From text books to laptops, parents of college-bound students spend thousands of dollars preparing their children for a new school year. Now that the back-to-school dust has settled, it’s important to know how to keep that stuff safe.
According to J.D. Power and Associates, property theft is the number one crime on college campuses, affecting an estimated one in 10 students. Additionally, a college campus is now the third most common place to have a laptop stolen, with 24,000 cases of laptop burglary each year, according to a recently released report from Absolute Data’s Theft Recovery Team. As a result of the high rate of laptop theft, college students also are more likely to become victims of identity theft. The Better Business Bureau reports that it takes young adults ages 18-24 the longest time to detect identity theft, resulting in an average of $1,156 lost – nearly five times the amount lost by other age groups.
Better “Safe” Than Sorry
You may be alarmed by these statistics (I was, too, when I first saw them), but there are many ways to make sure your children’s valuables stay safe on campus. My number one piece of advice for protecting against theft is to invest in a safe. Here are some other tips to help protect valuables:
Find a Perfect Fit: Safes are available in a variety of sizes, and it’s important to select one that will fit your child’s most valuable possessions. If your child has a major that requires hundreds of dollars worth of text books, purchase a larger safe that has a lot of space. If your child’s most valuable items are small gadgets, consider a smaller safe that is ideal for holding cell phones, iPads and other electronic devices.
Lock Up: Most home burglaries (that includes dorms and off-campus houses) occur as a result of easy access. Tell your kids to always lock their doors and windows.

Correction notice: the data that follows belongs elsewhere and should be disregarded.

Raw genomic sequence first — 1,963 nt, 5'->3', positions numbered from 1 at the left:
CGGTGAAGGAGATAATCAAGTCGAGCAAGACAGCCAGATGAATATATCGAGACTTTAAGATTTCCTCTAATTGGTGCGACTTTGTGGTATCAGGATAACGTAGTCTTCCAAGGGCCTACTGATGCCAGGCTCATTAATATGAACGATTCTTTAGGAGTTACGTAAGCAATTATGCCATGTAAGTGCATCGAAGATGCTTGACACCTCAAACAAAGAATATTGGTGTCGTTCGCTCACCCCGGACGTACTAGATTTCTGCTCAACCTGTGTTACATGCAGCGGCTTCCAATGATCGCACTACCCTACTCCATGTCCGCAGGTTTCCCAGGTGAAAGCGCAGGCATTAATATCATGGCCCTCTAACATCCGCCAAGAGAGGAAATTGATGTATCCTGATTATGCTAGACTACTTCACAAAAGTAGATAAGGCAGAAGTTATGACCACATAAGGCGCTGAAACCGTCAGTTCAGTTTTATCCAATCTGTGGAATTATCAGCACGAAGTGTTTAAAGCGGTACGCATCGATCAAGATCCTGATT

Store It Away: A cash box is a safe way to store credit cards and passports. If your son or daughter is spending a semester abroad, a cash box will keep these important items secure.
Keep a Watchful Eye: Remind your son or daughter never to leave his or her valuables unattended in public buildings on campus, including the library, student union and dining hall, even if they feel it’s a safe place.
Prevent Damage: Be sure your child’s important documents, like passports, leases and even class notes, are protected with a fire-resistant and waterproof safe in case of a house fire or flood.
So, when cramming your shopping cart with notebooks, posters and Ramen noodles this back-to-school season, be sure safety is on your list too!
Debbie Hanson is the Director of External Affairs for First Alert, a trusted brand in home safety products.
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5 Tips for Keeping Things “Safe” on CampusSeptember 30, 2011Debbie Hanson, First Alerthttp://blog.allstate.com/5-tips-for-keeping-things-safe-on-campus/From text books to laptops, parents of college-bound students spend thousands of dollars preparing their children for a new school year. Now that the back-to-school dust has settled, it’s important to know how to keep that stuff safe. According to J.D. Power and Associates, property theft is the number one…http://blog.allstate.com/wp-content/uploads/2012/06/03ba8e9601a77b8ccbb36752a164d098.jpgAllstate5 Tips for Keeping Things “Safe” on Campus